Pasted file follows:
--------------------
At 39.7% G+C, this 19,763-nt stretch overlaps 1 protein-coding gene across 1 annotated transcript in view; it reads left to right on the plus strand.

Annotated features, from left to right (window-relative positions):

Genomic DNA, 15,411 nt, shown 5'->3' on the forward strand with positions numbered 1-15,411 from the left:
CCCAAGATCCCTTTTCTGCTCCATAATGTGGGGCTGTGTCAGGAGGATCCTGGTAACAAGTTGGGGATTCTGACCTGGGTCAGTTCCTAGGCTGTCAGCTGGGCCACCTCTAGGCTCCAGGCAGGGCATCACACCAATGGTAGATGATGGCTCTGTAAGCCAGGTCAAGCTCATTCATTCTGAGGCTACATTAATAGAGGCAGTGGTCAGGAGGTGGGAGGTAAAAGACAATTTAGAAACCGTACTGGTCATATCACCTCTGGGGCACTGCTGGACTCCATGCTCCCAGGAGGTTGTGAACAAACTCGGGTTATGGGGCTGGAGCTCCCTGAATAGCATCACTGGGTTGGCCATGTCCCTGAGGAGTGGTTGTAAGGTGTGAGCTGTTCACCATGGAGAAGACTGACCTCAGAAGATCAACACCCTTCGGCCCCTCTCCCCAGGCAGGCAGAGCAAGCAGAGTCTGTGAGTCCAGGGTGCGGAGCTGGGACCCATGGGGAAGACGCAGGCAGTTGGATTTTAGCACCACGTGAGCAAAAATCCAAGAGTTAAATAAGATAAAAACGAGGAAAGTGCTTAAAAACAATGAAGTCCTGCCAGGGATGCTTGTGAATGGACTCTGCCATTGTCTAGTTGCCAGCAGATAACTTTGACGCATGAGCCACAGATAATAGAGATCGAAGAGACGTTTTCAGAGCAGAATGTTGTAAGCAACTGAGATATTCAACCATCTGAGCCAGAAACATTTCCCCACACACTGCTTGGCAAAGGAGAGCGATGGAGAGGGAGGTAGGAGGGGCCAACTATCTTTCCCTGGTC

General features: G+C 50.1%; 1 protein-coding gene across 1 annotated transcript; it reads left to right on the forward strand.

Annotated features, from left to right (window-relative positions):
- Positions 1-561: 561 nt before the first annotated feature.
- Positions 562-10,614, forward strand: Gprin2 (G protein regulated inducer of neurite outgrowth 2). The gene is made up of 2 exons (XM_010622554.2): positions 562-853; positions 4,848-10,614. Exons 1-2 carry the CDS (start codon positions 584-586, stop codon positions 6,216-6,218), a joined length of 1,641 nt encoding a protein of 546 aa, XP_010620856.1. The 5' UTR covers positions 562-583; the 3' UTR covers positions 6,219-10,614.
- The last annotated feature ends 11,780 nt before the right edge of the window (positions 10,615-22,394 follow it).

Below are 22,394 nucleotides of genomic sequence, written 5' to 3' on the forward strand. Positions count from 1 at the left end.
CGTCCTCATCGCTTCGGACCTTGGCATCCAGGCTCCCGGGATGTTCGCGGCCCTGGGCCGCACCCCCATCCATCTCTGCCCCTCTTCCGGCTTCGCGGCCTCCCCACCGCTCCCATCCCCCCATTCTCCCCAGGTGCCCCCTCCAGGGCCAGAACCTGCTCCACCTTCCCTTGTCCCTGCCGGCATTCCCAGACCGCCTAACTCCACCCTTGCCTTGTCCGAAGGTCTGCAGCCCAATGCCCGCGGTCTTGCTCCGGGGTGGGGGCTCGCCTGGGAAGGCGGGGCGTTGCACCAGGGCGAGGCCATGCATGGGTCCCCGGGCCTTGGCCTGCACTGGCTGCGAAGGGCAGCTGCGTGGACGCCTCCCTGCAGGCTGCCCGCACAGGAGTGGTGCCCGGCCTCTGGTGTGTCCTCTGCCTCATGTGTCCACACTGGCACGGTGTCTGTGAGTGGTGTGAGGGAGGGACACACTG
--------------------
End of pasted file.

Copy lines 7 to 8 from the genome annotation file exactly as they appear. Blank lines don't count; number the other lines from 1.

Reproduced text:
- Positions 1-561: 561 nt before the first annotated feature.
- Positions 562-10,614, forward strand: Gprin2 (G protein regulated inducer of neurite outgrowth 2). The gene is made up of 2 exons (XM_010622554.2): positions 562-853; positions 4,848-10,614. Exons 1-2 carry the CDS (start codon positions 584-586, stop codon positions 6,216-6,218), a joined length of 1,641 nt encoding a protein of 546 aa, XP_010620856.1. The 5' UTR covers positions 562-583; the 3' UTR covers positions 6,219-10,614.